GIBSON CITY, Ill. (WCIA) — WGCY is the heart of Gibson City. It’s family owned and family operated by Gary McCullough for 36 years. For almost as long this tiny radio station rested on his shoulders.
“That’s what I love most about it,” said McCullough. “I’m able to work in my hometown and do good things for the community and the people here.”
High school sports are at the center of it all. He has called more than a thousand basketball games and hundreds of football games. The most memorable was when GCMS won its first football state championship in 2017. A year later, McCullough was ready for their follow up season but he had a heart attack at home in August. His wife and office manager Debra McCullough had wondered about a moment like this.
She remembered, “My biggest worry has always been down at this radio station what are we going to do if something happens to Gary?”
We were there when he was back on the air three weeks later, but his heart wasn’t healed. He had another heart attack while on the air in October. The heart attacks led to another diagnosis. Gary had colon cancer. He tried to work but treatments were brutal.
“The fatigue factor from everything. I just couldn’t do it.”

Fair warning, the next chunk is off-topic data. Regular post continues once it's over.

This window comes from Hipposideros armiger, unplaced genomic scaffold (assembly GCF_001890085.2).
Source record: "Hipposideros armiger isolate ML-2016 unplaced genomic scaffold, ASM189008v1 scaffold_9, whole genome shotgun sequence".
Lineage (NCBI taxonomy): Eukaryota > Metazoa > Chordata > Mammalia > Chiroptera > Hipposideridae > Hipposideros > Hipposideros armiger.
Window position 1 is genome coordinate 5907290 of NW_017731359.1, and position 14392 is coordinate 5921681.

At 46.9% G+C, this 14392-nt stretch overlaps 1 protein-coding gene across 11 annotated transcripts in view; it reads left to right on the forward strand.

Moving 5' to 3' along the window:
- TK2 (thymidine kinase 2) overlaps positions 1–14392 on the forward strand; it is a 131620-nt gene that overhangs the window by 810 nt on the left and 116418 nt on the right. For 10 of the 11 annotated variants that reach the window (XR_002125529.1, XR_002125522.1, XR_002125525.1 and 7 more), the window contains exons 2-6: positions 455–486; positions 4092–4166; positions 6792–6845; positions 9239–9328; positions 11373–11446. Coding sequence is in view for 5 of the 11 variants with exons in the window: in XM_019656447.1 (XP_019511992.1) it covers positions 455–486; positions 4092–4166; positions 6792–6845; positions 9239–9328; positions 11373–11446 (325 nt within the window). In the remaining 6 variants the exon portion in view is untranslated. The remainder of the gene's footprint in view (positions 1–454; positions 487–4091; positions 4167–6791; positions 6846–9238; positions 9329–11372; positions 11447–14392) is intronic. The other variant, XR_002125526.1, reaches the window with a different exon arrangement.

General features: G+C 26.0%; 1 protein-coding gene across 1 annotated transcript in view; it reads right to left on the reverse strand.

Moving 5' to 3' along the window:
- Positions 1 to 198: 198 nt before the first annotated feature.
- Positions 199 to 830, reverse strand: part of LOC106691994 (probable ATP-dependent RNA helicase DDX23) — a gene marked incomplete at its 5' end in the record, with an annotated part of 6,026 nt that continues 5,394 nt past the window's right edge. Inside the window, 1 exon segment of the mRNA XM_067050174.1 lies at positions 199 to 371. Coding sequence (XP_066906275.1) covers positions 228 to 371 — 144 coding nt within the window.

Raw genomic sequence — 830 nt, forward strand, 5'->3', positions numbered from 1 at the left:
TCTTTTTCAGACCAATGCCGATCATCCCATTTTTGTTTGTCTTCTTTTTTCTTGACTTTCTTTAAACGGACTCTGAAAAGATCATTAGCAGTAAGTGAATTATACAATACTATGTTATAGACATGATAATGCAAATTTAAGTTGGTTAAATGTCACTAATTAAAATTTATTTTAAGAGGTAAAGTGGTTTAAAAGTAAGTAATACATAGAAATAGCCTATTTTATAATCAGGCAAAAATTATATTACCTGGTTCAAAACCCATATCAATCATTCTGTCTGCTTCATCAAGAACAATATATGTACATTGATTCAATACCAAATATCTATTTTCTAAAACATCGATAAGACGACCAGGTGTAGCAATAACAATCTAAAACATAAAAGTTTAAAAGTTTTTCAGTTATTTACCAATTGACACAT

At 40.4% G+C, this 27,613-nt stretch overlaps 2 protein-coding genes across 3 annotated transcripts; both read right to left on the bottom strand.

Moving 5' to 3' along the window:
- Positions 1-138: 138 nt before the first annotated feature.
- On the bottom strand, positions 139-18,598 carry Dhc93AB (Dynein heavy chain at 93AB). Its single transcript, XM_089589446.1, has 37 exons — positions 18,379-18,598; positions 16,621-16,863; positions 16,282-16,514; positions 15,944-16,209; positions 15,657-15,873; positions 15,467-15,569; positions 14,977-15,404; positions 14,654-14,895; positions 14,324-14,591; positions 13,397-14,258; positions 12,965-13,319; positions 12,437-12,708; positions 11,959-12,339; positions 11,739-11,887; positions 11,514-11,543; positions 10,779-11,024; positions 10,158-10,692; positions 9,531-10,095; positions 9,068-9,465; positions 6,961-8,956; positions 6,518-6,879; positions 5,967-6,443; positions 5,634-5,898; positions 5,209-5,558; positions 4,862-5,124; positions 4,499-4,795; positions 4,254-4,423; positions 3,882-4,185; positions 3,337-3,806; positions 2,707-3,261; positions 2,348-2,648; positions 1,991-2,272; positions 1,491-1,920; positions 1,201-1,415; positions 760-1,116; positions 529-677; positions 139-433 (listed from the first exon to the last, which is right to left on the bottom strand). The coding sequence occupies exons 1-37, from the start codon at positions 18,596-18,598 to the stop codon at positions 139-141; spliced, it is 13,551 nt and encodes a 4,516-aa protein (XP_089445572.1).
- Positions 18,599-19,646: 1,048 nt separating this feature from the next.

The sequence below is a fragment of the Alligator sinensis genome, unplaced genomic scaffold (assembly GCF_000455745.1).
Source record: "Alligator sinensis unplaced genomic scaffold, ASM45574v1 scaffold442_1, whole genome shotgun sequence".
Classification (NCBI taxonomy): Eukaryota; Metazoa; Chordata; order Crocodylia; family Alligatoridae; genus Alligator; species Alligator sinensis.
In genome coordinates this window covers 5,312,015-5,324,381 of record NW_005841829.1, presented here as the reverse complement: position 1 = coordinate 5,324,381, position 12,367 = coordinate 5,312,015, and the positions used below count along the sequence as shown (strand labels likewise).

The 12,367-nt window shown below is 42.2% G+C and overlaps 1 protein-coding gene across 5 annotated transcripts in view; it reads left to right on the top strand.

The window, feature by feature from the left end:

WGCY needed a new leader. The McCullough family rallied. Debra took over the business side of the station. Their daughter Ashley stepped up too.
“My daughter came on board as a full time staff member. She took over my advertising accounts. Did a great job,” Gary McCullough said.
But it was son Frank who kept GCMS sports on the air.
“My dad was the ultimate dad. He was my little league coach. My best friend. My boss. My dad. He always had my back. And I think the point came it was now it’s your turn to help him.”
That following football season, the defending champion Falcons went on to win another state title. This time it was Frank behind the microphone. For Gary, it was a proud moment listening from home.
“It was satisfaction on my part because my son,” he said with his voice cracking. “Because I got to listen to my son do the championship game. I was so happy because you just don’t know if that’s ever going to happen again. To be able to sit there and listen to what he did and he did a great job.”
It’s been two years now since Gary’s health interrupted his career. He’s been back on the air for about a month.
“I’m an employee now is the way I look at it. It’s a different look, different atmosphere than when I left and I will say it’s one for the better.”
He says his bride of 46 years is the reason he survived. His wife says it was a team effort.
“It’s been an adventure but it’s really made us stronger as a family.”
Showing teamwork isn’t always on the field or on a court. It’s where your heart is. And for the McCulloughs, that’s at 106.3 FM.
“It couldn’t be more indicative of what a family business is then what we have here.”